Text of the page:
Letter: Let’s talk about lifting the outright ban of mountain biking in wilderness

First, I would like to commend The Aspen Times and Summit Daily for the article “Area cyclists opposed to national group’s push for bikes in wilderness” (Summit Daily, Jan. 25). This is a complex issue with important ramifications, and I’d like to add a couple of points.

The article alludes to a theoretical lift on the wilderness biking ban around Aspen. I don’t think the Sustainable Trails Coalition would ever intend to lobby for biking in high-visitation wilderness areas. Its aim is more to push for considerations made for mountain bikers (as with other user groups) within wilderness areas, not an access free-for-all.

Several studies have shown that horses impact trails more than bikers or hikers, can eat sensitive plants and spread invasive plant species. Other wilderness-area recreational activities require a mechanical advantage (skiing, kayaking, snowshoes) and are allowed despite the “mechanized travel” ban. Yet it seems that some groups lobby extensively to restrict access to mountain biking on public lands simply on the basis that its presence detracts from the wilderness experience.

Case in point: more than 250,000 acres of newly designated wilderness within the Boulder-Whiteclouds National Forest in Idaho. Changes to the bill were made to accommodate hikers, equestrians and motorized users. Mountain biking, including riding on established, low-visitation alpine routes, was banned outright.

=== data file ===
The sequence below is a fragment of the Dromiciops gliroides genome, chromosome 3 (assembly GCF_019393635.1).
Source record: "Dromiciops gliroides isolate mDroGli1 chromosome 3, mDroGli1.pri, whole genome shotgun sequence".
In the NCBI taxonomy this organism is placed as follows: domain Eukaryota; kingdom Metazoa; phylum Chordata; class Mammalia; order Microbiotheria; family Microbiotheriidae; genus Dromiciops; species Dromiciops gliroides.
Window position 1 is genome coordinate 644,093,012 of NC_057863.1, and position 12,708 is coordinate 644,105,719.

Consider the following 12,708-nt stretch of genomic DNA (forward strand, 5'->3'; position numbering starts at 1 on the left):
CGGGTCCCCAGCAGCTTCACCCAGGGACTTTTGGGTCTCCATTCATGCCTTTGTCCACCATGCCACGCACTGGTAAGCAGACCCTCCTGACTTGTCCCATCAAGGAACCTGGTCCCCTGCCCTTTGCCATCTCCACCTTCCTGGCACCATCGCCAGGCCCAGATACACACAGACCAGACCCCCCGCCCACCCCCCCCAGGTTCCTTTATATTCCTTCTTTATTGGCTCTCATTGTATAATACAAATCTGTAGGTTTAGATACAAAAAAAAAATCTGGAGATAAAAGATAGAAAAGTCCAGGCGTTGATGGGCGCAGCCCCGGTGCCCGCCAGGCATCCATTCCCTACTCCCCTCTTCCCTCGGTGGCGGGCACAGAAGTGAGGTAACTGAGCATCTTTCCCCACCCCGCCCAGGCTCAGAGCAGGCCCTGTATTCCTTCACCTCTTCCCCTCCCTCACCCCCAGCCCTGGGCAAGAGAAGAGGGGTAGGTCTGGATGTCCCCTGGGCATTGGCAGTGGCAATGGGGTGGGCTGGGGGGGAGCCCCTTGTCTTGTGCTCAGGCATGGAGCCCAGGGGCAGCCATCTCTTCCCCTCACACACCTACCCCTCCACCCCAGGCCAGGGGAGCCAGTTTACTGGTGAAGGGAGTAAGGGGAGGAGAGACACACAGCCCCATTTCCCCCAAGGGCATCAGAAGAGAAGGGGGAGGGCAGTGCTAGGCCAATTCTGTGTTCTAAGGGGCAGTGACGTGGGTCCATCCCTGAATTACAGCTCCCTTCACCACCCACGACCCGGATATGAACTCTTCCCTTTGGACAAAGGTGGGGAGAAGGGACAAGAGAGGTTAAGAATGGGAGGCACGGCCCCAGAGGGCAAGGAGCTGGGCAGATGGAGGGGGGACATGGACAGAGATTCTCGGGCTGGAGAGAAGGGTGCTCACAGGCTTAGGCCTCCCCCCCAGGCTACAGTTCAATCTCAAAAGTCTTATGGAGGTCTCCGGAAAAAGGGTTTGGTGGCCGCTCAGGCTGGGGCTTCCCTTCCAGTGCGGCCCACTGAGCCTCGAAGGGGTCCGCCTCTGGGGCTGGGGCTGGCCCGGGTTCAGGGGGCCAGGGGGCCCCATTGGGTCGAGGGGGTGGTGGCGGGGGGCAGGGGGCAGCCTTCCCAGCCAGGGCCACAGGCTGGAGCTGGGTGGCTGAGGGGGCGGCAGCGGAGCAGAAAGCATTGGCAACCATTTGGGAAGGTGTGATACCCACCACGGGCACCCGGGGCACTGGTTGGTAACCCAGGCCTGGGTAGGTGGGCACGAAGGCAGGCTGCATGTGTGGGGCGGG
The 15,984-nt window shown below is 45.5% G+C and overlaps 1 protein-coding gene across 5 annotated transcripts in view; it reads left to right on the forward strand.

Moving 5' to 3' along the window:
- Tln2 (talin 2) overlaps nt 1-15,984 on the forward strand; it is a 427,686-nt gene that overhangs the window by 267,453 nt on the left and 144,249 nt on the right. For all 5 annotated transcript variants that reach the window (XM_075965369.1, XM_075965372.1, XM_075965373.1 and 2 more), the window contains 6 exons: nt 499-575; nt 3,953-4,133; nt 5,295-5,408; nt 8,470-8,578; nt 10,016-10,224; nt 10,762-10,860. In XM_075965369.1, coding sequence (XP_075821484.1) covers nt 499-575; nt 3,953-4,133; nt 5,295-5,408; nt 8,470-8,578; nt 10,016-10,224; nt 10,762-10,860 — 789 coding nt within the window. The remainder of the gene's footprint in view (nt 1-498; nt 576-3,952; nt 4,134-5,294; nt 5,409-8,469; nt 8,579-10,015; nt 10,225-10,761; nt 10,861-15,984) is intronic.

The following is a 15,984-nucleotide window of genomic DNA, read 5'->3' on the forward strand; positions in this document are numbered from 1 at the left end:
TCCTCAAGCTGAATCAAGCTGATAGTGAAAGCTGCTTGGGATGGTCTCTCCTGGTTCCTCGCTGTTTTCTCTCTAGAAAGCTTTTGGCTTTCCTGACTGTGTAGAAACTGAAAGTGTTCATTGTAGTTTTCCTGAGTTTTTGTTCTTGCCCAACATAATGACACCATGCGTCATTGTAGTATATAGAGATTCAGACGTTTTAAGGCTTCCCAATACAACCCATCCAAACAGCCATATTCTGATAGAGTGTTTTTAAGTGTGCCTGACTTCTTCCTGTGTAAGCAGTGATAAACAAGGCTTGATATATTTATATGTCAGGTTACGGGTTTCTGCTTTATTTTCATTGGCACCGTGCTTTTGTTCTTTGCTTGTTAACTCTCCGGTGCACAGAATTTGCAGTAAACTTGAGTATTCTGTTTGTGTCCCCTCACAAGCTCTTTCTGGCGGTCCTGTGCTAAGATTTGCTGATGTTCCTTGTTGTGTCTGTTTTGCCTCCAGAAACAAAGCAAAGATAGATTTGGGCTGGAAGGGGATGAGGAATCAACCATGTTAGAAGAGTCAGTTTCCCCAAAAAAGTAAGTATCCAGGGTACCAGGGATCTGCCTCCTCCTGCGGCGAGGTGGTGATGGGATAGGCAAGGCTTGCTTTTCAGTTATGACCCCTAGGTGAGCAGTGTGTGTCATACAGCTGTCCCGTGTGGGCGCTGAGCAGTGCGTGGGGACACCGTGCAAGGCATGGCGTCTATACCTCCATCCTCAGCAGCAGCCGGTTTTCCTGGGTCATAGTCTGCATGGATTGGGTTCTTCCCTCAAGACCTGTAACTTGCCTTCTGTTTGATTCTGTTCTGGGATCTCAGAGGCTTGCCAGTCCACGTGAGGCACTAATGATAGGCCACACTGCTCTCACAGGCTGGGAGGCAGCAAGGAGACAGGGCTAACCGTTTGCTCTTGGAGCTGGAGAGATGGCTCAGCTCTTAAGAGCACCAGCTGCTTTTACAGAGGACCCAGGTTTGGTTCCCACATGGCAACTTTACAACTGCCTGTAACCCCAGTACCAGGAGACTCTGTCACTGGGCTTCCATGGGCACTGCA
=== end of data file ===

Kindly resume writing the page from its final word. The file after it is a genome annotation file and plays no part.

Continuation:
Enter the Sustainable Trails Coalition. It is not in conflict with the established International Mountain Biking Association, but its 501(c)4 status allows it to hire lobbyists. I say it is about time for a mountain-bike lobby — the likes of which the motorized groups, wilderness groups and resource extraction have already had for decades. The alternative is continuing to lose access to established trails in otherwise beneficial wilderness designations.

I care deeply about the preservation of our wonderful public lands and access to recreation. And I think a discussion about lifting an outright ban on mountain biking in all wilderness areas, beyond the scope of the article, is warranted.

Ari Giller-Leinwohl